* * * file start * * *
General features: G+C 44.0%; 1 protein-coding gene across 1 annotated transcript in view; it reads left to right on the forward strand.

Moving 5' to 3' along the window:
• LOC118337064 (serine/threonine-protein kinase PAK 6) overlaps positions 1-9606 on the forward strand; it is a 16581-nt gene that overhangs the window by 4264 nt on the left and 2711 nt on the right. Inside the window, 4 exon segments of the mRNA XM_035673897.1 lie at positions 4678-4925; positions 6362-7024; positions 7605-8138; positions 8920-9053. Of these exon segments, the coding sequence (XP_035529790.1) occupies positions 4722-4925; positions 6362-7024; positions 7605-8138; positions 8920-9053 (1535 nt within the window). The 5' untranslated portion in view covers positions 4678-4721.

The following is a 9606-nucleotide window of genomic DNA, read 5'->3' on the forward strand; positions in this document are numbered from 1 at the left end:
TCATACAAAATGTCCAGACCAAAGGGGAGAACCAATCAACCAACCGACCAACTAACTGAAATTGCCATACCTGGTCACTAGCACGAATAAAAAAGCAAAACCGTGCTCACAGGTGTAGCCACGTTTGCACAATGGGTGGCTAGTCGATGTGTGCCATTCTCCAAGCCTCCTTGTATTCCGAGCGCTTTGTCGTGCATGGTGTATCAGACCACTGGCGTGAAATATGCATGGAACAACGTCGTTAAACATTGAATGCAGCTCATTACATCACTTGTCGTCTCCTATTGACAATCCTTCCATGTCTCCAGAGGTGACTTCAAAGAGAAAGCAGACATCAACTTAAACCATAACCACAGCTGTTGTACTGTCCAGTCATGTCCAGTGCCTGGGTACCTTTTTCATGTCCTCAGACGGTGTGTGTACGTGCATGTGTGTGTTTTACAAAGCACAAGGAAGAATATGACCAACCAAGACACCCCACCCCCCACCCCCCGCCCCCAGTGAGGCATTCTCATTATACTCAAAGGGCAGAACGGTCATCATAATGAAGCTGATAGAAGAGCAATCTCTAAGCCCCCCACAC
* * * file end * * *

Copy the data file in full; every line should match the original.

General features: G+C 44.0%; 1 protein-coding gene across 1 annotated transcript in view; it reads left to right on the forward strand.

Moving 5' to 3' along the window:
• LOC118337064 (serine/threonine-protein kinase PAK 6) overlaps positions 1-9606 on the forward strand; it is a 16581-nt gene that overhangs the window by 4264 nt on the left and 2711 nt on the right. Inside the window, 4 exon segments of the mRNA XM_035673897.1 lie at positions 4678-4925; positions 6362-7024; positions 7605-8138; positions 8920-9053. Of these exon segments, the coding sequence (XP_035529790.1) occupies positions 4722-4925; positions 6362-7024; positions 7605-8138; positions 8920-9053 (1535 nt within the window). The 5' untranslated portion in view covers positions 4678-4721.

The following is a 9606-nucleotide window of genomic DNA, read 5'->3' on the forward strand; positions in this document are numbered from 1 at the left end:
TCATACAAAATGTCCAGACCAAAGGGGAGAACCAATCAACCAACCGACCAACTAACTGAAATTGCCATACCTGGTCACTAGCACGAATAAAAAAGCAAAACCGTGCTCACAGGTGTAGCCACGTTTGCACAATGGGTGGCTAGTCGATGTGTGCCATTCTCCAAGCCTCCTTGTATTCCGAGCGCTTTGTCGTGCATGGTGTATCAGACCACTGGCGTGAAATATGCATGGAACAACGTCGTTAAACATTGAATGCAGCTCATTACATCACTTGTCGTCTCCTATTGACAATCCTTCCATGTCTCCAGAGGTGACTTCAAAGAGAAAGCAGACATCAACTTAAACCATAACCACAGCTGTTGTACTGTCCAGTCATGTCCAGTGCCTGGGTACCTTTTTCATGTCCTCAGACGGTGTGTGTACGTGCATGTGTGTGTTTTACAAAGCACAAGGAAGAATATGACCAACCAAGACACCCCACCCCCCACCCCCCGCCCCCAGTGAGGCATTCTCATTATACTCAAAGGGCAGAACGGTCATCATAATGAAGCTGATAGAAGAGCAATCTCTAAGCCCCCCACAC